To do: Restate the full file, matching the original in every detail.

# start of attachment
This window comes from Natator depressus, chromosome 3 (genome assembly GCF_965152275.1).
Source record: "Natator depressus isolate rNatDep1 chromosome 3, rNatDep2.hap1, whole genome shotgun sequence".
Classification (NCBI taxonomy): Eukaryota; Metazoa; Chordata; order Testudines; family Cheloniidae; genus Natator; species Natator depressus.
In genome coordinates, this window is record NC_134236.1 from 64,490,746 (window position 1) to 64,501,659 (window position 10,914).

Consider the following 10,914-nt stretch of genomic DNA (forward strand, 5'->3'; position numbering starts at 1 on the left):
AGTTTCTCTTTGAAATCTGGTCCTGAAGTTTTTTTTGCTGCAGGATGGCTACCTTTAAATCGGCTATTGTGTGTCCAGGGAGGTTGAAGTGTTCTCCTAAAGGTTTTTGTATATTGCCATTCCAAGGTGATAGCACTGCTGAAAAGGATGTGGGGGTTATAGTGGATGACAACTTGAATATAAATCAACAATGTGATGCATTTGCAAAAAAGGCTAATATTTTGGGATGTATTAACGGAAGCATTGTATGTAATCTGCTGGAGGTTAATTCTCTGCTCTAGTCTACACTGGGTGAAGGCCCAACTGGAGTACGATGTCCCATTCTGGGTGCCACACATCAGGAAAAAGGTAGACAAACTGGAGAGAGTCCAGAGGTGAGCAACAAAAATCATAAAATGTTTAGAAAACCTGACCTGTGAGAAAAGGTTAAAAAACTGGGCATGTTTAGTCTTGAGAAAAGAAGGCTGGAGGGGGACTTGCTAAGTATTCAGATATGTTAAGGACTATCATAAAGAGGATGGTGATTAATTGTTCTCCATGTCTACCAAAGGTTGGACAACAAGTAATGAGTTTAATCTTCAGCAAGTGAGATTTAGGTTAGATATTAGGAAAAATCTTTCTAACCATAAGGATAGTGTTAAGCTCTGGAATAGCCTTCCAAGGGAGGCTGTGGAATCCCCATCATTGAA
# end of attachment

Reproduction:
This window comes from Natator depressus, chromosome 3 (genome assembly GCF_965152275.1).
Source record: "Natator depressus isolate rNatDep1 chromosome 3, rNatDep2.hap1, whole genome shotgun sequence".
Classification (NCBI taxonomy): Eukaryota; Metazoa; Chordata; order Testudines; family Cheloniidae; genus Natator; species Natator depressus.
In genome coordinates, this window is record NC_134236.1 from 64,490,746 (window position 1) to 64,501,659 (window position 10,914).

Consider the following 10,914-nt stretch of genomic DNA (forward strand, 5'->3'; position numbering starts at 1 on the left):
AGTTTCTCTTTGAAATCTGGTCCTGAAGTTTTTTTTGCTGCAGGATGGCTACCTTTAAATCGGCTATTGTGTGTCCAGGGAGGTTGAAGTGTTCTCCTAAAGGTTTTTGTATATTGCCATTCCAAGGTGATAGCACTGCTGAAAAGGATGTGGGGGTTATAGTGGATGACAACTTGAATATAAATCAACAATGTGATGCATTTGCAAAAAAGGCTAATATTTTGGGATGTATTAACGGAAGCATTGTATGTAATCTGCTGGAGGTTAATTCTCTGCTCTAGTCTACACTGGGTGAAGGCCCAACTGGAGTACGATGTCCCATTCTGGGTGCCACACATCAGGAAAAAGGTAGACAAACTGGAGAGAGTCCAGAGGTGAGCAACAAAAATCATAAAATGTTTAGAAAACCTGACCTGTGAGAAAAGGTTAAAAAACTGGGCATGTTTAGTCTTGAGAAAAGAAGGCTGGAGGGGGACTTGCTAAGTATTCAGATATGTTAAGGACTATCATAAAGAGGATGGTGATTAATTGTTCTCCATGTCTACCAAAGGTTGGACAACAAGTAATGAGTTTAATCTTCAGCAAGTGAGATTTAGGTTAGATATTAGGAAAAATCTTTCTAACCATAAGGATAGTGTTAAGCTCTGGAATAGCCTTCCAAGGGAGGCTGTGGAATCCCCATCATTGAA